KA-BNJ-BK-C (Bag Included)
The Banjo ukulele is patterned after banjolele from the 1920s and 1930s — the height of the instruments popularity. The Banjo ukulele has a Remo Weatherking head with a loud and resounding projection.
COMES WITH A COMPLIMENTARY SETUP.
All my Banjoleles come ready to play!
Bridge in place, action set, skin tightened, neck at the right angle. Basically all you need to do is tune up with the FREE complimentary tuner I include and off you go.
Most times when you get your mail order Banjolele the neck will be attached to the body, but that's about it. The skin will not be tightened and usually the bridge will be in a plastic bag with the hoop adjustment tool. If you can do your own banjo setup that's cool. If not its a trip to your local repair shop to get your banjolele setup before you can even play a song, that sucks!
No Problem I can set your banjolele up for you southpaw players, no extra charge.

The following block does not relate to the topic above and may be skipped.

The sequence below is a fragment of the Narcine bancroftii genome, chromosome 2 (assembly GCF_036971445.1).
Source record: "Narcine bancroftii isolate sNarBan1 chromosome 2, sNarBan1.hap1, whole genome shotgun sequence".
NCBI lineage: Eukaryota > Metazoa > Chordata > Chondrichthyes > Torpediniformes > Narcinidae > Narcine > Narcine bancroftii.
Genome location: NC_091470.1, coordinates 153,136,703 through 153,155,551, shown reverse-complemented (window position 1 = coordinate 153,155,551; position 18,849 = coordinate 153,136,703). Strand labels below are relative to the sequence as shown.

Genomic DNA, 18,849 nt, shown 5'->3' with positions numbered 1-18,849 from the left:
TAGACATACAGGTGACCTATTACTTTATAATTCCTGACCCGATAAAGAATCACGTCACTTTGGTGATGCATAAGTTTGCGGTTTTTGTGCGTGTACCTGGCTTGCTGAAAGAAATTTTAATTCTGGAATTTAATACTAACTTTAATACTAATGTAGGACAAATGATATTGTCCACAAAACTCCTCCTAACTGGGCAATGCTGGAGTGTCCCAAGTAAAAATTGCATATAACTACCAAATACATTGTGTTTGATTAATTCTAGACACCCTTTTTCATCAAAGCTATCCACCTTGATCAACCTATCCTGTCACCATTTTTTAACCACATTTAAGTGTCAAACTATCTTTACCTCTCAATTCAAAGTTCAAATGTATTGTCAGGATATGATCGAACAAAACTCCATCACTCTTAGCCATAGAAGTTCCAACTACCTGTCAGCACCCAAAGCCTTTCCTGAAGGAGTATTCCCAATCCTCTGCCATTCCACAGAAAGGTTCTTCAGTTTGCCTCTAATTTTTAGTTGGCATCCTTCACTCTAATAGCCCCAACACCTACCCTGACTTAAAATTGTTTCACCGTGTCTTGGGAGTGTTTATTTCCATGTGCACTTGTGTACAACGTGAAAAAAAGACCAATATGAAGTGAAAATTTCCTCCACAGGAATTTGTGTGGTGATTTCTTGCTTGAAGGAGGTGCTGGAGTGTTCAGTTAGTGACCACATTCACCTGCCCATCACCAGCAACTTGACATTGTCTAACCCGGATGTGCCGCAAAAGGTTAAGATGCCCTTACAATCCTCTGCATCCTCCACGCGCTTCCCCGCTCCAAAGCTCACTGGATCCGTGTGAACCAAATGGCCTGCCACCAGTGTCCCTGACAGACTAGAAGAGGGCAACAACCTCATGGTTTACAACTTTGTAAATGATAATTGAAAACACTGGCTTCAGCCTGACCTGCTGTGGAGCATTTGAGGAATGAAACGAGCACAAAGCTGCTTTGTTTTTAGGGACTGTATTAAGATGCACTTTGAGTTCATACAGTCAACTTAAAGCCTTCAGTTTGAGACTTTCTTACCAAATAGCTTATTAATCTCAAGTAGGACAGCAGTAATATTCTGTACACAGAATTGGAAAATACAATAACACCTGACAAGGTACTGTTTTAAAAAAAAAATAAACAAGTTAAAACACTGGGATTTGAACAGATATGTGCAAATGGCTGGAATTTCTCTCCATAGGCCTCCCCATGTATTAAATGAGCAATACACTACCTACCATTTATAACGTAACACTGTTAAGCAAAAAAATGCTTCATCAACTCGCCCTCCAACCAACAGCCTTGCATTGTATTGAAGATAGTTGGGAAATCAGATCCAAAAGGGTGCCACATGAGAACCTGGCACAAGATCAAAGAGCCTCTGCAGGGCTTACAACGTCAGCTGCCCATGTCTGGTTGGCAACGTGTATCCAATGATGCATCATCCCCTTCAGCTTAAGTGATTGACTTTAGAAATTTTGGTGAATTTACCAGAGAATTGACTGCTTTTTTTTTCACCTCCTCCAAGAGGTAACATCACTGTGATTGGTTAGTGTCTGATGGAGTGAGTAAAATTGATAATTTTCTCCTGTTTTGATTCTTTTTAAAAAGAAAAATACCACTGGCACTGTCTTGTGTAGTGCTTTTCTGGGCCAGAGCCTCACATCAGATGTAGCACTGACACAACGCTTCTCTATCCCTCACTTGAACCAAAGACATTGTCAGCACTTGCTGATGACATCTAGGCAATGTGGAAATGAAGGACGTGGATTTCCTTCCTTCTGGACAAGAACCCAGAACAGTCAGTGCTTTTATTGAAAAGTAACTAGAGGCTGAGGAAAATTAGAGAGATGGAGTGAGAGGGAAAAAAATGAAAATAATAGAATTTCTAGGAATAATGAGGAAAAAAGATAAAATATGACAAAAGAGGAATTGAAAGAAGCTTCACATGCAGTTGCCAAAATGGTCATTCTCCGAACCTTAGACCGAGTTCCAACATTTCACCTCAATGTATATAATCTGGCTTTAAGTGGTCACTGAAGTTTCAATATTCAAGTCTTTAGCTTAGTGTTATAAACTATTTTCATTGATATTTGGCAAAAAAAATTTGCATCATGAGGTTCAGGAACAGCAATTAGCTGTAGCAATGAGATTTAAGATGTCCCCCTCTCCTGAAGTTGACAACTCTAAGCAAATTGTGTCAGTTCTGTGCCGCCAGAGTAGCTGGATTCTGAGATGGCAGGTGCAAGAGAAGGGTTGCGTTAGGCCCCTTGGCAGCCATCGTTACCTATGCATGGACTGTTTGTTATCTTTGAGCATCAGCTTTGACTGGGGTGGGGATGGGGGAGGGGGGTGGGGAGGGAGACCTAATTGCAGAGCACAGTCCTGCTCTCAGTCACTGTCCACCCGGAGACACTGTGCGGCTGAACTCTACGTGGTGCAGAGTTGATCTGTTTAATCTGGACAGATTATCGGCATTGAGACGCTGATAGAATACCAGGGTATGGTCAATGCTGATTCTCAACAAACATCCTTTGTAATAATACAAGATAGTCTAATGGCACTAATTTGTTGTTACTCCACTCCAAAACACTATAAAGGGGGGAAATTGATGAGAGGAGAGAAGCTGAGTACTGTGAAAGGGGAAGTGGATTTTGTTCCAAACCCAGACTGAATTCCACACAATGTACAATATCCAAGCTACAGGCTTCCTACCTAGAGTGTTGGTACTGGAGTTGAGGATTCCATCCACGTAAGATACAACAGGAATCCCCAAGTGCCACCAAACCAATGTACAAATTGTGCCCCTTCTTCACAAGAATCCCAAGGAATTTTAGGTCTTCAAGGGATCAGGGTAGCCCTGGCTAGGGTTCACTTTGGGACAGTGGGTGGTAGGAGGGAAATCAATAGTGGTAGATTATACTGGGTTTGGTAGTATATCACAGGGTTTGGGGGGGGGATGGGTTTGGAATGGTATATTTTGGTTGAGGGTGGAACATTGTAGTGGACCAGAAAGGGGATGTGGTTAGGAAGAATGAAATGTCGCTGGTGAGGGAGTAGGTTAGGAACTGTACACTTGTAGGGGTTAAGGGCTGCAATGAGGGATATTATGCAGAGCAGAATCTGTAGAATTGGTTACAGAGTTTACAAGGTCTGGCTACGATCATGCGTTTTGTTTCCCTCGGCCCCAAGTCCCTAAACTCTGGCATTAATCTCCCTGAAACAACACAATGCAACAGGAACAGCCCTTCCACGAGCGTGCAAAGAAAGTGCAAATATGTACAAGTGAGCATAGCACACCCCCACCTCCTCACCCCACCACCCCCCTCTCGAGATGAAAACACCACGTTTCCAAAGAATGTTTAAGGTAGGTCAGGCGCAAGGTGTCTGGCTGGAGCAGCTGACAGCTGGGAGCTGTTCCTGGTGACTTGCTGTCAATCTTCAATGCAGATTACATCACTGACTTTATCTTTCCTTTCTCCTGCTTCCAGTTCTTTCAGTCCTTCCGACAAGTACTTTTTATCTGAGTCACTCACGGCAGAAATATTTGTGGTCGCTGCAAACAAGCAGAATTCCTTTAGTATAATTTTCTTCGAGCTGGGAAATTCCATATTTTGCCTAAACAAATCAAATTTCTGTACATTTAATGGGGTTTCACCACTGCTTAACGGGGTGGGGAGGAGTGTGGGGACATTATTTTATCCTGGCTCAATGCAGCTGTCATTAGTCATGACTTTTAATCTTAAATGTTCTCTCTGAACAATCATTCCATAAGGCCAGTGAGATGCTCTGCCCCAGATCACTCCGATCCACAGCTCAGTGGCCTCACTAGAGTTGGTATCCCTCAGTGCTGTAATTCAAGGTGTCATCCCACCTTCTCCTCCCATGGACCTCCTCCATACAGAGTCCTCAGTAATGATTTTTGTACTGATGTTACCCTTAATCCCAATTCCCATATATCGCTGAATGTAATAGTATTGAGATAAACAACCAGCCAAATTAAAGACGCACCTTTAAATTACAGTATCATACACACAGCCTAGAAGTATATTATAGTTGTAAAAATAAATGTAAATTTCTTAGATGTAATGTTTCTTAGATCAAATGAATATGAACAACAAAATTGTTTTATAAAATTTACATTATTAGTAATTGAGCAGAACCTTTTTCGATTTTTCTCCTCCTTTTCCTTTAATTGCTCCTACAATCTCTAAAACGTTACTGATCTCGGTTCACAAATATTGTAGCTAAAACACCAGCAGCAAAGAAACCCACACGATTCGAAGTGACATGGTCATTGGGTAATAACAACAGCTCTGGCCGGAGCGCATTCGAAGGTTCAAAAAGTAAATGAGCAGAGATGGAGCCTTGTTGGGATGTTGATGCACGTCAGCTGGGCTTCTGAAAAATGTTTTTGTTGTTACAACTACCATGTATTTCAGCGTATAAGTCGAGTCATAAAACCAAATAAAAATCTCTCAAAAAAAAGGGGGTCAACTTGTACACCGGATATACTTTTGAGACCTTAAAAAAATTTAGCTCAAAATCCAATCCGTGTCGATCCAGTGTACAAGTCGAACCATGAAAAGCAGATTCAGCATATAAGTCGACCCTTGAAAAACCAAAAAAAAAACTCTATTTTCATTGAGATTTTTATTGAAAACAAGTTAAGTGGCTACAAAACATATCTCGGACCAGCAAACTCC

The banjo ukulele is recognised for its distinctive tone and ability to project sound in solo and ensemble settings. The banjo ukulele was originally designed by Alvin Keech in 1917 and was popularised by musicians such as George Formby and Roy Smeck. George Harrison favoured the instrument in later years and recorded his song “Any Road” on banjo uke.
Banjoleles or Banjo Ukuleles are they are sometimes called are fast becoming my favourite type of Ukulele to play. They are loud and proud! But being so loud you have nowhere to hide if you hit any bum notes.
WHEN QUALITY MATTERS.
Kala has a commitment to quality that I respect. They are easy to setup, the fret placement and intonation is top notch and the neck angle and bridge height is well sorted so they are easy to play right up and down the fret-board with really nice actions.
Bottom line, Kala banoleles save me time in setup, the Kala banjos don't get returned with faults and best of all ... my customers are very happy.
Why avoid the Cheapie Banjoleles?
There are plenty of banjoleles out there in the market place but not all banjoleles are equal. Especially in the Banjolele field the saying "You get what you pay for" holds true.
Cheap banjoleles often have very high Actions, action is the height of the strings over the fretboard. The high Action of cheapie banjoleles makes playing beyond the 4th fret near impossible on some banjoleles. And the non precise fret placement often makes them sound really sour and out of tune.